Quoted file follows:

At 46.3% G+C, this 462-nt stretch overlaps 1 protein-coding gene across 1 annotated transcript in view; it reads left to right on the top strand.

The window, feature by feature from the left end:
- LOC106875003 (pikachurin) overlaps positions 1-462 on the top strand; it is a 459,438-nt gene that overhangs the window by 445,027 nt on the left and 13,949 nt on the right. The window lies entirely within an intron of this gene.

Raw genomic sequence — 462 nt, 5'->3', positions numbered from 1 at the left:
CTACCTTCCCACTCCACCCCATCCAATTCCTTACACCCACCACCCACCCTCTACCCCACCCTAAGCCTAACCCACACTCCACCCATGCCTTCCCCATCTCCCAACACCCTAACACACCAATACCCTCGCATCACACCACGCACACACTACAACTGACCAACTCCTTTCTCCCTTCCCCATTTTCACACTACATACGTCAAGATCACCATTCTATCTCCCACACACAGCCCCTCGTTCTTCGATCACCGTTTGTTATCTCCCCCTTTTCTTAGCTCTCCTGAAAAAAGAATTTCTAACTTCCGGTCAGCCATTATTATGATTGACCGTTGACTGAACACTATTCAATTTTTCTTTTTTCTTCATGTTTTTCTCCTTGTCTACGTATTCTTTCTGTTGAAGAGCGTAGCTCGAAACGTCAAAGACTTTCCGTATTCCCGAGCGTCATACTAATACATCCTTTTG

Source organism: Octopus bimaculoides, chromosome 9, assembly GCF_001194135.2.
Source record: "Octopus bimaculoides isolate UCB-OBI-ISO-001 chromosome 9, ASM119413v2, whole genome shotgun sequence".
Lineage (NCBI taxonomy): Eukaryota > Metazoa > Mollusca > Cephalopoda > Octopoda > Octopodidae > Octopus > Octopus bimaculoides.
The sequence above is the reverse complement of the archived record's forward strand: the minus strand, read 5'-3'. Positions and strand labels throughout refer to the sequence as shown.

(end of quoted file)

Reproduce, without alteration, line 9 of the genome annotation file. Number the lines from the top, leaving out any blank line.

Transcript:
The sequence above is the reverse complement of the archived record's forward strand: the minus strand, read 5'-3'. Positions and strand labels throughout refer to the sequence as shown.